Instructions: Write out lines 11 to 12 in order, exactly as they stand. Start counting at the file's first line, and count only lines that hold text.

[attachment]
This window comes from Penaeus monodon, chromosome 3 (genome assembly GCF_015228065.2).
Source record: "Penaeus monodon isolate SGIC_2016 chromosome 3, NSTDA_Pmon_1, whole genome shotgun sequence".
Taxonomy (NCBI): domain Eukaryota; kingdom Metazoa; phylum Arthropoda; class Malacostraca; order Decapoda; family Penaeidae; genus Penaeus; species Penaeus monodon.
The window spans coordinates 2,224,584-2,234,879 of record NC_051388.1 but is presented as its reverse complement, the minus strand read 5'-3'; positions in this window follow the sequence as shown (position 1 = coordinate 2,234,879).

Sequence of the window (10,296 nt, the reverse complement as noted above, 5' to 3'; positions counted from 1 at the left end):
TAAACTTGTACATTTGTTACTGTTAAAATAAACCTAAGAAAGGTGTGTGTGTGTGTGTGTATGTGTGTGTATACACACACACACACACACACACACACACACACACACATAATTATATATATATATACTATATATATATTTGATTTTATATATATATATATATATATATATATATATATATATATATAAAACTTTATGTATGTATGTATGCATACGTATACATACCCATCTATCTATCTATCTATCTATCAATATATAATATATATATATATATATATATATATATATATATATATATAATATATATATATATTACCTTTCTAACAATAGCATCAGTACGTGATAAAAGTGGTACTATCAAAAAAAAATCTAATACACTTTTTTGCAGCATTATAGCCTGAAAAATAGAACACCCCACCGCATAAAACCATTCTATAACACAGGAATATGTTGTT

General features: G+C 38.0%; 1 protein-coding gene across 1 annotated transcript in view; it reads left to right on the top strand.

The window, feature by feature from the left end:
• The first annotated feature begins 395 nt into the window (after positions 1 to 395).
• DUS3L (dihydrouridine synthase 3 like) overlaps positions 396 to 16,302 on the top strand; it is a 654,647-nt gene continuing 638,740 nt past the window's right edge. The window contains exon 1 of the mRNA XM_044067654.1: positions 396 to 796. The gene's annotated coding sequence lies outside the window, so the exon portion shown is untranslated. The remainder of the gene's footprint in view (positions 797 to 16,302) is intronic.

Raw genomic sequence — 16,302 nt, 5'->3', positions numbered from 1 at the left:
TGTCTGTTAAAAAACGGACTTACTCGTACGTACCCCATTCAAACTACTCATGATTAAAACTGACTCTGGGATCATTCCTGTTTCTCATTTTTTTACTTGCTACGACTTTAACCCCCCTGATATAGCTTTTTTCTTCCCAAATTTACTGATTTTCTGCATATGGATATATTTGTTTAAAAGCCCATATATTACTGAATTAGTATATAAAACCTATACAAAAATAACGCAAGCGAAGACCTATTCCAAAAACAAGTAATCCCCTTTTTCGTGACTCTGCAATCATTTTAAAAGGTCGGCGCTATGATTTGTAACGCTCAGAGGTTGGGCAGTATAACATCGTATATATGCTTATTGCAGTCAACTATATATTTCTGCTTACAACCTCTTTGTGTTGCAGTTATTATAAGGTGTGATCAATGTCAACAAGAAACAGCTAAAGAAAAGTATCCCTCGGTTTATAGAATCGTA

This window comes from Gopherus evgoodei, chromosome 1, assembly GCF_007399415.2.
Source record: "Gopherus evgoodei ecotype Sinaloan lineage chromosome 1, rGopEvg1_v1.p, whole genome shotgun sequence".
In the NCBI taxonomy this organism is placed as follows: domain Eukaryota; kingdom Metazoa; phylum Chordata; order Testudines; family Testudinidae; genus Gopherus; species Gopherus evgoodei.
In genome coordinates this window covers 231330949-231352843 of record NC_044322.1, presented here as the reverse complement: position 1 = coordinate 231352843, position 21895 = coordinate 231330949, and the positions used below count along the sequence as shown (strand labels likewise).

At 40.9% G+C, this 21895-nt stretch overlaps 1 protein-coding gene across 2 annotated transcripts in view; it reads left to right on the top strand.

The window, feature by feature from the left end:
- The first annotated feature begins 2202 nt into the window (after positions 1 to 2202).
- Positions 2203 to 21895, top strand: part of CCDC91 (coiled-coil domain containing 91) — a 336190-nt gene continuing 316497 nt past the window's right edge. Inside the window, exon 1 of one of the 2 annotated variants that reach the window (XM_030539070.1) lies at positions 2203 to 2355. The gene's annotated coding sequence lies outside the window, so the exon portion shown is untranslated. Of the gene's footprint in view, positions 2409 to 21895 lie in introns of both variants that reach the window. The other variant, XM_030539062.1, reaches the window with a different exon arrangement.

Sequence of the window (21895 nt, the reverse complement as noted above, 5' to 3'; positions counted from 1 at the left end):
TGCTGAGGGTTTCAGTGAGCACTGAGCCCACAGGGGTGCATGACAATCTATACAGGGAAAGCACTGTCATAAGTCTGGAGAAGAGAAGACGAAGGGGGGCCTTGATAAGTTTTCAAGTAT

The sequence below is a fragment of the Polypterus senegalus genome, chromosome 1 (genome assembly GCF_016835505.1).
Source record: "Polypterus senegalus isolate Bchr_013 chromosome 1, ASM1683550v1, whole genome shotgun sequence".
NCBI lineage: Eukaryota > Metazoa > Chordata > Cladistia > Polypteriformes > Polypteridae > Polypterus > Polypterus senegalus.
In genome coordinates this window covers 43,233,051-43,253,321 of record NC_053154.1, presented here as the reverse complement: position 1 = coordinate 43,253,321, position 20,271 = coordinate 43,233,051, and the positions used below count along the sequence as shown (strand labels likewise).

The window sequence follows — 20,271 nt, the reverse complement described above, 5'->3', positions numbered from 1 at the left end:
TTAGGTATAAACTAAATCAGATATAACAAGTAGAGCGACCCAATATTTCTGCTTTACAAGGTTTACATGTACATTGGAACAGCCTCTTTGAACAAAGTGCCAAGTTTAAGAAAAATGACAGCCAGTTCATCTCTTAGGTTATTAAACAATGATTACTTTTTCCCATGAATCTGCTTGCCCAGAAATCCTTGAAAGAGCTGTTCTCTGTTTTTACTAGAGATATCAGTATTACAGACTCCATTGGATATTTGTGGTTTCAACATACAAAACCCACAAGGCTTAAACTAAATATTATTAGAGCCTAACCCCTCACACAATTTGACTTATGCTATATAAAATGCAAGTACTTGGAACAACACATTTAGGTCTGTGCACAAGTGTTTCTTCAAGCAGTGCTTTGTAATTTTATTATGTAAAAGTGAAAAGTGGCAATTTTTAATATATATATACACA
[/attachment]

Raw genomic sequence — 16,302 nt, 5'->3', positions numbered from 1 at the left:
TGTCTGTTAAAAAACGGACTTACTCGTACGTACCCCATTCAAACTACTCATGATTAAAACTGACTCTGGGATCATTCCTGTTTCTCATTTTTTTACTTGCTACGACTTTAACCCCCCTGATATAGCTTTTTTCTTCCCAAATTTACTGATTTTCTGCATATGGATATATTTGTTTAAAAGCCCATATATTACTGAATTAGTATATAAAACCTATACAAAAATAACGCAAGCGAAGACCTATTCCAAAAACAAGTAATCCCCTTTTTCGTGACTCTGCAATCATTTTAAAAGGTCGGCGCTATGATTTGTAACGCTCAGAGGTTGGGCAGTATAACATCGTATATATGCTTATTGCAGTCAACTATATATTTCTGCTTACAACCTCTTTGTGTTGCAGTTATTATAAGGTGTGATCAATGTCAACAAGAAACAGCTAAAGAAAAGTATCCCTCGGTTTATAGAATCGTA